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Ahead of Tuesday show in San Antonio, European rockers Volbeat are glad to be back on the road 

click to enlarge Volbeat's new U.S. tour, which stops Tuesday in San Antonio, includes its first live performances in two years. - COURTESY PHOTO / VOLBEAT.
  • Courtesy Photo / Volbeat.
  • Volbeat's new U.S. tour, which stops Tuesday in San Antonio, includes its first live performances in two years.
After the pandemic put touring on hold for months on end, members of Danish rock band Volbeat are glad to be back on the road in the States — much less anywhere. 

The outfit's current U.S. jaunt, cheekily titled “Wait a Minute … Let’s Tour,” rolls into San Antonio Tuesday, September 28, marking the outfit’s first string of gigs in two years. Originally scheduled for the Sunken Garden Theater, the performance will now take place at Vibes Live in downtown venue the Rock Box. The Hu and Twin Temple open the show.



Drummer Jon Larsen spoke with the Current by phone as Volbeat — whose sound encompasses elements of both heavy metal and rockabilly — prepared to play a set at the Louder Than Life festival in Louisville, Kentucky. The band’s first show in two years took place the night before in Atlanta.

“There were a few mistakes here and there,” Larsen said. “We were a little rusty. But it’s live music, it’s rock ‘n’ roll. We had fun onstage, and the crowd was into it. We were happy when we walked offstage.”

Volbeat, including founding members Larsen and guitarist-vocalist Michael Poulsen, are no strangers to touring Stateside.

“When we were kids, America was this fantasy land. You could get everything here. Music, movies, everything. Rock ‘n’ roll started in America. The first time we were here, it was like, ‘We’ve got to go to all the malls, we have to see everything.’ It’s still fun to tour here, even if we don’t have the same childish excitement. It’s still exciting to be here.”

Such exuberance about hitting the road is common in the music industry right now. Many acts have taken long stretches off the road in the face of COVID-19-related postponements and cancellations.

“We took a break for a couple of weeks, then met up in the rehearsal room, and Michael [Poulsen] started bringing in stuff,” Larsen said of Volbeat’s post-pandemic return.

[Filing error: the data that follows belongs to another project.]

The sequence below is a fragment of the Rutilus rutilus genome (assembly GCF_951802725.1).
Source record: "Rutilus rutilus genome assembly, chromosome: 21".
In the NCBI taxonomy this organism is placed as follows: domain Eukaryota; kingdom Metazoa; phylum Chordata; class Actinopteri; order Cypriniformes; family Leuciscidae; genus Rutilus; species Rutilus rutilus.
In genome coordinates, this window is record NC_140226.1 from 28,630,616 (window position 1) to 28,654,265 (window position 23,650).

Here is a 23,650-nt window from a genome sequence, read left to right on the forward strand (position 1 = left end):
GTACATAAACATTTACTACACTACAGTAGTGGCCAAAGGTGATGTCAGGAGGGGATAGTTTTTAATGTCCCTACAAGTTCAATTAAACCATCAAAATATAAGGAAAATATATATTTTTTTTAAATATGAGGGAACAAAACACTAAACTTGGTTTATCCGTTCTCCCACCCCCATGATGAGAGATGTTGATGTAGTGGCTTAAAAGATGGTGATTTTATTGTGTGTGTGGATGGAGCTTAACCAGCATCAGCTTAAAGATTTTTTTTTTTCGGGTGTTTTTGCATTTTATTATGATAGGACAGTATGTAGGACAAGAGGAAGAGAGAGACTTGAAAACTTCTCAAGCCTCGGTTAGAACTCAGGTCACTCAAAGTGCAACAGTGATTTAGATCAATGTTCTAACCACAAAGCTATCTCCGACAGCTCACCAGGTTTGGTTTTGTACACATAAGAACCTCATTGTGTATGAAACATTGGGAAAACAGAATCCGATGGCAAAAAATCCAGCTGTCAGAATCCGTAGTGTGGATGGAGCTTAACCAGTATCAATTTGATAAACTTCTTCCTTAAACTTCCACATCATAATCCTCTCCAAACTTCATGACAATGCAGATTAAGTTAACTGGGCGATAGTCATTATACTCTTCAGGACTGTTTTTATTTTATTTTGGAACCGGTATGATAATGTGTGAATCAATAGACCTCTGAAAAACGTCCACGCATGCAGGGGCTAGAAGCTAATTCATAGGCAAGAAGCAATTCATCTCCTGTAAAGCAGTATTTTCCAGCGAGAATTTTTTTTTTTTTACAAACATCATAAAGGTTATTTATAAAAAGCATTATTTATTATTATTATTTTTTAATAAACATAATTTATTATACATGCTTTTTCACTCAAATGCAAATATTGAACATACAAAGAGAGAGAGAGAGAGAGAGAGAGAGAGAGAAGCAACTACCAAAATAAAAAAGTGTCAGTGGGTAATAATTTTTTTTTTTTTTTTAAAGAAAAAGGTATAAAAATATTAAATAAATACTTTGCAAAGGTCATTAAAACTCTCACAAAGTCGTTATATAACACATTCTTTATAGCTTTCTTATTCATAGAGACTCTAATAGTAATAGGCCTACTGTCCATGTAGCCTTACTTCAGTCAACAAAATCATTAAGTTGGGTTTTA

The resulting album, Servant of the Mind, will be released December 3.

“Looking back, we had been touring, recording for almost 10 years without a break,” Larsen said. “All of a sudden, we’re home. We recharged our batteries and spent time with our families.”

Since forming in Copenhagen 20 years ago, the band has built an audience by combining genres and styles. Larsen said the mix was never forced, but rather, organic.

“When Michael and I started it, the stuff we came up with was a mix of everything from Black Sabbath to Offspring to Iron Maiden to you name it,” he explained. “In the beginning, I didn’t get it. Michael said, ‘I don’t care, let’s play what we want to play.’ Writing good, melodic songs is harder than people think. We grew up with a lot of Elvis, Beatles, Johnny Cash. Then Maiden. Then it’s Metallica and Slayer. A lot of people seem to get into it when we mix it up.”

That mix-and-match approach has allowed Volbeat to tour with a variety of acts, including a recently announced co-headlining tour with Ghost in 2022, which so far includes no Alamo City stop.

While Larsen expressed excitement about next year’s road work, he’s not optimistic that COVID-19 protocols or concerns will have faded by then.

“It’s going to be a while before we see things the way they used to be, if it’s ever how it used to be,” he said. “No one knows.”

$63, 6:30 p.m., Vibes Live in the RockBox, 1223 E. Houston St., (210) 255-3833,facebook.com/VIBESEventCenter.

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